Field before the championship game 

While everyone on the Neshanock is pleased to retain the cup for another year, we can be forgiven, I hope, for being at least as excited about our first victory ever over the Atlantics.  Thinking about it (especially during the traffic jams on the way home), there are many reasons the Atlantics are such a fine club.  Certainly they make a lot of outstanding plays both at bat and in the field, but what sets them apart in my mind is how seldom they make mistakes in the field and employ timely well placed hitting.  How do you beat a team like that you may ask?  By imitating them (the  highest form of flattery) through doing the same things they do so well - consistent play in the field and timely hitting.  That's exactly what the Neshanock did at Old Bethpage, making only two muffs over the course of the match and taking advantage of their offensive opportunities.  "King," "Sledge," "Illinois," "Snuffy," "Mick," and "Duke" each had two hits for Flemington.  All were important, but special notice should be paid to "Duke" who started two rallies including the winning ninth inning rally.  Equally noteworthy is holding the Atlantics to just two runs over the last six innings including shutting them out for the last four.   I want to make special mention of the Atlantics very gracious behavior in defeat - they set a high standard for all of us in vintage base ball both on and off the field.

Photo courtesy of the Atlantic Base Ball Club 

While the New York - New Jersey Cup is a relatively new event, head to head competition between New Jersey and New York clubs dates all the way back to 1855, the very first year young Jersey men formed their own base ball clubs.  In fact, not one, but two fledgling New Jersey clubs crossed both the Hudson and East Rivers that year to take on the Columbia Club of Brooklyn (then a separate city).  A very brief search turned up little information about the Brooklyn team, but both of the New Jersey clubs, the Olympic Club of Newark and the Pioneer Club of Jersey City are known to me and, to some extent, to the readers of this blog.  One of Newark's charter clubs, (first calling itself the Oriental Club) the Olympic Club had little real impact during its sole year of existence.  Although it was equally short lived, Jersey City's first club has an interesting story beginning with how they first played the game or more accurately the game they apparently played.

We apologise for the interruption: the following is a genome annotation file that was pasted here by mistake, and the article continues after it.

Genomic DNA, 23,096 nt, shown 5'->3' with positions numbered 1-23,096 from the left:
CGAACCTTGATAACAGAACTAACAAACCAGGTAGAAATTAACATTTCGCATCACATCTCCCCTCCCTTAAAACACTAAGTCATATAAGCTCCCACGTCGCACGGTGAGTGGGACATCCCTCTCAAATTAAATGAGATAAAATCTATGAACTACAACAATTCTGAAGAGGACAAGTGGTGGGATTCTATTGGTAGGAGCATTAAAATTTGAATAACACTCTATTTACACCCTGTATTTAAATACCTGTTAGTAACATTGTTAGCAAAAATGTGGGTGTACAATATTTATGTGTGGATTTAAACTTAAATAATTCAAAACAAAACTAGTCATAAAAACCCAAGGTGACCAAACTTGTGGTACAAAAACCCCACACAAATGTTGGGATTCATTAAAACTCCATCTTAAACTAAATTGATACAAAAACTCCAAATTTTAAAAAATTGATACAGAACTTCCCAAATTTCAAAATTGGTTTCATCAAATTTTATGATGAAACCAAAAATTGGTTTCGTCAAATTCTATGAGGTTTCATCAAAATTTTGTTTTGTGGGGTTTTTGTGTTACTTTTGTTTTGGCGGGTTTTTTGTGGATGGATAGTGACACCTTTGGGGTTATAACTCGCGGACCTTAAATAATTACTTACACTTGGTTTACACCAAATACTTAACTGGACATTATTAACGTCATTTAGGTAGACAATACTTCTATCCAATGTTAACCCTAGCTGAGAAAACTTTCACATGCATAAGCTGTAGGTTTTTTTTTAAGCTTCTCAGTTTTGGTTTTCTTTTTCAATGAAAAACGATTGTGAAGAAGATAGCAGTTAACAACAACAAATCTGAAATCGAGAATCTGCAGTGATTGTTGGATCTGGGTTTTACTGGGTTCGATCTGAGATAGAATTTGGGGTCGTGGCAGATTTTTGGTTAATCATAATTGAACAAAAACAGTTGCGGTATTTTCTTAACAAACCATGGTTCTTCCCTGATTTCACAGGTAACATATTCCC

The Pioneer Club along with the Excelsior Club (Jersey City's second charter club) were founded within a few weeks of each other in the early summer of 1855 and fittingly played their first match games against each other.  Box scores and newspaper accounts of those games include 11 players on a side in high scoring matches that seem only to have lasted a few innings - clearly not reflecting complete compliance with the Knickerbocker rules.  There is at least some retrospective oral tradition of  a "base ball" club or clubs in Jersey City in the 1830's ( which may very well have played by different rules which the new 1855 vintage initially followed to some degree.  Whatever the differences, the Pioneer Club apparently realized the error of their ways and became true practitioners of the New York game by the time they began a best of three series with the Columbia Club in September.